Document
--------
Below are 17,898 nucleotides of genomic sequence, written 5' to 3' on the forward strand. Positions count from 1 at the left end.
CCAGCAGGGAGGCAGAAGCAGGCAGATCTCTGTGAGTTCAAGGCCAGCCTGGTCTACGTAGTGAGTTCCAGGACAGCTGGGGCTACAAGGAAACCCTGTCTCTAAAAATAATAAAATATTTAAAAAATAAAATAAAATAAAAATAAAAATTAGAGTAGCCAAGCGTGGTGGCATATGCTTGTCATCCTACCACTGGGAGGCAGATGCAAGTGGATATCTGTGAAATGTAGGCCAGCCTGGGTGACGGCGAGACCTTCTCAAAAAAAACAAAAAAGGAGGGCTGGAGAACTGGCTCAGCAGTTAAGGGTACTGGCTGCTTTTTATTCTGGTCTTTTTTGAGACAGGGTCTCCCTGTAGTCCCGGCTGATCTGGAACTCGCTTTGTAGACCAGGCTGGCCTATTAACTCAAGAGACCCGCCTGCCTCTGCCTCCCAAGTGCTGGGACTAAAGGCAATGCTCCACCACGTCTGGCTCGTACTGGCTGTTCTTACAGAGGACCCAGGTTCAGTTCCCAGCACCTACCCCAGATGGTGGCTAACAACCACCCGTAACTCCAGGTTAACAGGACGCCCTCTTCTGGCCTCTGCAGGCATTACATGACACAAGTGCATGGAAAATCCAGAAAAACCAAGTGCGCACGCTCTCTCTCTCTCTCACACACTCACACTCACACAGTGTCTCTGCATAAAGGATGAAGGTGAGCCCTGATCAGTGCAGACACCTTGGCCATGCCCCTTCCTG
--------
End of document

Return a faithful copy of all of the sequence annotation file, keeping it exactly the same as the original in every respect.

Below are 17,898 nucleotides of genomic sequence, written 5' to 3' on the forward strand. Positions count from 1 at the left end.
CCAGCAGGGAGGCAGAAGCAGGCAGATCTCTGTGAGTTCAAGGCCAGCCTGGTCTACGTAGTGAGTTCCAGGACAGCTGGGGCTACAAGGAAACCCTGTCTCTAAAAATAATAAAATATTTAAAAAATAAAATAAAATAAAAATAAAAATTAGAGTAGCCAAGCGTGGTGGCATATGCTTGTCATCCTACCACTGGGAGGCAGATGCAAGTGGATATCTGTGAAATGTAGGCCAGCCTGGGTGACGGCGAGACCTTCTCAAAAAAAACAAAAAAGGAGGGCTGGAGAACTGGCTCAGCAGTTAAGGGTACTGGCTGCTTTTTATTCTGGTCTTTTTTGAGACAGGGTCTCCCTGTAGTCCCGGCTGATCTGGAACTCGCTTTGTAGACCAGGCTGGCCTATTAACTCAAGAGACCCGCCTGCCTCTGCCTCCCAAGTGCTGGGACTAAAGGCAATGCTCCACCACGTCTGGCTCGTACTGGCTGTTCTTACAGAGGACCCAGGTTCAGTTCCCAGCACCTACCCCAGATGGTGGCTAACAACCACCCGTAACTCCAGGTTAACAGGACGCCCTCTTCTGGCCTCTGCAGGCATTACATGACACAAGTGCATGGAAAATCCAGAAAAACCAAGTGCGCACGCTCTCTCTCTCTCTCACACACTCACACTCACACAGTGTCTCTGCATAAAGGATGAAGGTGAGCCCTGATCAGTGCAGACACCTTGGCCATGCCCCTTCCTG